Pheasant shoots will be scaled back across the country as government ‘caves in’ to BBC wildlife host Chris Packham
- The Government has been accused of ‘caving in’ to campaign by Chris Packham
- It came after licensing to limit the release of popular game birds was announced
- Shooting organisations have now been left outraged by the strict new measures
- They include ban on most releases of pheasants and partridges in 500m of SSSIs
Pheasant shooting is to be scaled back across large swathes of the countryside, it emerged last night.
The Government was accused of ‘caving in’ to a campaign by BBC presenter Chris Packham after licensing to limit the release of popular game birds was announced.
Shooting organisations have been left outraged by the measures, which include a ban on most releases of pheasants and partridges within 500 metres of Britain’s Sites of Special Scientific Interest (SSSIs).
The Department of Environment, Food and Rural Affairs (Defra) will license the release of gamebirds from next year.
This will affect around 10 per cent of land currently used for gamebird shooting, according to the British Association of Shooting and Conservation (BASC).
The Government was accused of ‘caving in’ to a campaign by BBC presenter Chris Packham after licensing to limit the release of popular game birds was announced
Mr Packham was due to present a legal challenge against Defra next week over its policy on the release of gamebirds. He has tried to ban the release of pheasants around SSSIs. But before the case could be heard, the Government agreed to demands.
While Mr Packham’s group, Wild Justice, said they are ‘delighted’ by the ‘historic environmental victory’, shooting communities are up in arms at the decision.
The Countryside Alliance has accused the group of being a ‘vehicle for pursuing the prejudice – and polishing the egos of – its principal members Chris Packham and Mark Avery’.
In a lambasting joint statement with BASC, the Alliance accused Defra of making the decision without prior consultation with themselves, the National Gamekeepers’ Association or the Game Farmers’ Association.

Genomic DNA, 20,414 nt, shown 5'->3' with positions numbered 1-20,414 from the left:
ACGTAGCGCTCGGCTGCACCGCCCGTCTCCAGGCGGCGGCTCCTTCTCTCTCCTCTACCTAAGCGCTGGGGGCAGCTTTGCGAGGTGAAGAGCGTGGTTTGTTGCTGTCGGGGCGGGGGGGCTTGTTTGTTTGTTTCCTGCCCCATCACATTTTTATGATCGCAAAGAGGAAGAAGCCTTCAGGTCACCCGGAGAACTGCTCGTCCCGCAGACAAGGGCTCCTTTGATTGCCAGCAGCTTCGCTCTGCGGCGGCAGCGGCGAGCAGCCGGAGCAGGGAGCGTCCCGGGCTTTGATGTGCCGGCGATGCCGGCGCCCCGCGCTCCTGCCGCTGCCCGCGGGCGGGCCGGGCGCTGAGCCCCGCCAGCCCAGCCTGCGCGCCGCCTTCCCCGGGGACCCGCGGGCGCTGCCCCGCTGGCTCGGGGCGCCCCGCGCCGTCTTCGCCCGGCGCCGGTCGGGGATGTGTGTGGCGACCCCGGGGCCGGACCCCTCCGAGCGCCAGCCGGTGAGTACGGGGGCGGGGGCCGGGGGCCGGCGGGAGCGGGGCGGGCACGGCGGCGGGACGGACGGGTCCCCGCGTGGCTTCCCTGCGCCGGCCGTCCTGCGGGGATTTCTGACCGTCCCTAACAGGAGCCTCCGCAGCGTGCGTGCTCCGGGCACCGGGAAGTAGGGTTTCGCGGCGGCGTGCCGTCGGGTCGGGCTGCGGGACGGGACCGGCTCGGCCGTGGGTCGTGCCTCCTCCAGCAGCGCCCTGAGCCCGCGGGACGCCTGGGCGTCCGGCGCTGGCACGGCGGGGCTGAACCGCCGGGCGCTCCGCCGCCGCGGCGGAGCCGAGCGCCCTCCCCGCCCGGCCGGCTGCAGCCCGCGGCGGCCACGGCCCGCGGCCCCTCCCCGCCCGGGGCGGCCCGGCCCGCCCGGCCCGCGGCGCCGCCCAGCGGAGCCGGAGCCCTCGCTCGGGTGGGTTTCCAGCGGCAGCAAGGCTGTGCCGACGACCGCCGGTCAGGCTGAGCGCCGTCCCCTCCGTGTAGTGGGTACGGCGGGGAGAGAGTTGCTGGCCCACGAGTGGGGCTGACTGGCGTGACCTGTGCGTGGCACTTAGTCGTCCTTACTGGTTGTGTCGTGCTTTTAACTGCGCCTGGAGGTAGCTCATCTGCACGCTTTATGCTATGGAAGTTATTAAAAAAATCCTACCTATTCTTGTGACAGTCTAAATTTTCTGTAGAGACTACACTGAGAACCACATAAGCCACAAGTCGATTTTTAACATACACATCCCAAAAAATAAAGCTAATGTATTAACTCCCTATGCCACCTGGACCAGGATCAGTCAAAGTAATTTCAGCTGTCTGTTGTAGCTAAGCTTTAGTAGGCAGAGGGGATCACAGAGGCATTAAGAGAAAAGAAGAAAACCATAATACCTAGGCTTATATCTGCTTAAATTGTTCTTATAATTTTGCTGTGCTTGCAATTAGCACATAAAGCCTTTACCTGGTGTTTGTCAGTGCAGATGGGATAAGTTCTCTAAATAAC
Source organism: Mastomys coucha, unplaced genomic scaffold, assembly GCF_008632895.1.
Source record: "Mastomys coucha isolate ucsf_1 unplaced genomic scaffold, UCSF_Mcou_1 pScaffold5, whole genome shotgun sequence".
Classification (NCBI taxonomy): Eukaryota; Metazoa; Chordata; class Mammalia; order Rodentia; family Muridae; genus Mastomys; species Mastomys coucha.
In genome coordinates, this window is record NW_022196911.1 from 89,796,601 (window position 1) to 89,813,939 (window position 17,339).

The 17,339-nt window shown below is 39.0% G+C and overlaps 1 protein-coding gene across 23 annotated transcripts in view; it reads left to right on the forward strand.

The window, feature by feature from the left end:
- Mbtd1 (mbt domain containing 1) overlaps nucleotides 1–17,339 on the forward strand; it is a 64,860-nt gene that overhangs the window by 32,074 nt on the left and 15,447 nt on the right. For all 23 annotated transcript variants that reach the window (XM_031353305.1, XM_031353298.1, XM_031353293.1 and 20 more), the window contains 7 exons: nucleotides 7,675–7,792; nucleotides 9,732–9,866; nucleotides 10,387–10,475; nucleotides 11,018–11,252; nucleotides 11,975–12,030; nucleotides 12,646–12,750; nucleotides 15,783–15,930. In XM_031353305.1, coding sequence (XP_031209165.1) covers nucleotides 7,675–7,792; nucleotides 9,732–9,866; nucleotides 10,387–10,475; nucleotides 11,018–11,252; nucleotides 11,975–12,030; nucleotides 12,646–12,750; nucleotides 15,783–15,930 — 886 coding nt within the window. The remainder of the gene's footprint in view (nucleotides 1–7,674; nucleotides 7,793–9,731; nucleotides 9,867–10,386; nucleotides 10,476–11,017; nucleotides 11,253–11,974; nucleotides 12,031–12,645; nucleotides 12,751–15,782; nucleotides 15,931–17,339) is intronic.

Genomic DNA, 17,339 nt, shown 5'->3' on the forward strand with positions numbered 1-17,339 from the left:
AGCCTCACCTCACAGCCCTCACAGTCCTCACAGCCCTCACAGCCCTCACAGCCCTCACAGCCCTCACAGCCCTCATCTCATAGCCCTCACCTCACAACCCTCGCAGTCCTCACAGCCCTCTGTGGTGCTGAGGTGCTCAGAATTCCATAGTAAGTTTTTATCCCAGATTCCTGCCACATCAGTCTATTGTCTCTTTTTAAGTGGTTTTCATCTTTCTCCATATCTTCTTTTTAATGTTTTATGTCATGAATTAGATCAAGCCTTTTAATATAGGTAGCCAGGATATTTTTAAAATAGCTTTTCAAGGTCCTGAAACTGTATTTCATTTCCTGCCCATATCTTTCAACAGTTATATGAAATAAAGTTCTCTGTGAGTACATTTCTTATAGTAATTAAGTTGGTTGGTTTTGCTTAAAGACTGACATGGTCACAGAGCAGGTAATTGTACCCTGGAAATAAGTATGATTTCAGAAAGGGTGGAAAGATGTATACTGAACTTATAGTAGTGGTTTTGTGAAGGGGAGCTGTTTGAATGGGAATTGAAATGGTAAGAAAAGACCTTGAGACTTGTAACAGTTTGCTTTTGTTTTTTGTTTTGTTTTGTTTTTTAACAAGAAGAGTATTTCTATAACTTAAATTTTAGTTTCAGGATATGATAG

Shooting organisations have been left outraged by the measures, which include a ban on most releases of pheasants and partridges within 500 metres of Britain’s Sites of Special Scientific Interest (file photo)
They said they believe a licensing system is ‘not justified by the scientific evidence’ and ‘may be unlawful’.
‘Defra’s proposed red tape under the precautionary principle will do little but threaten rural jobs, con-servation efforts and a host of social benefits that shooting provides,’ they said.
‘If Defra is to secure cooperation from the shooting community, it must do better.
‘There is a great deal of scepticism that an unknown licensing system run by an under-funded public body can fix something that is not known to be ecologically damaging.’
The All-Party Parliamentary Group for Shooting and Conservation, with Sir Geoffrey Clifton-Brown MP as chairman, has already held a meeting with the Secretary of State for Defra, George Eustice MP, to express their concerns.
In a follow-up letter, the MPs called on Defra to work closely with the shooting organisations.
The Department of Environment, Food and Rural Affairs (Defra) will license the release of gamebirds from next year (file photo)
Sir Geoffrey said: ‘Many parliamentarians are concerned to ensure that shooting is not damaged by whatever Defra does. We will be fighting for a sensible evidence-based and proportionate outcome.’
The BASC say game shooting has both economic and environmental benefits. More than 280,000 people work on shoots each year, and the effort put into game management and pest control is equivalent to 7,800 full-time jobs.
Shooting as a sport contributes £2billion to the UK economy, according to industry estimates.
Meanwhile land managed for game shooting promotes diversity and helps maintain thousands of acres of woodland, they say.
However Duncan Orr-Ewing, from the Royal Society for the Protection of Birds, said: ‘This is… an important step in recognising that releasing 57million non-native gamebirds into our countryside every year is not sustainable or in line with the urgent need to protect and restore the best spaces for our native wildlife.’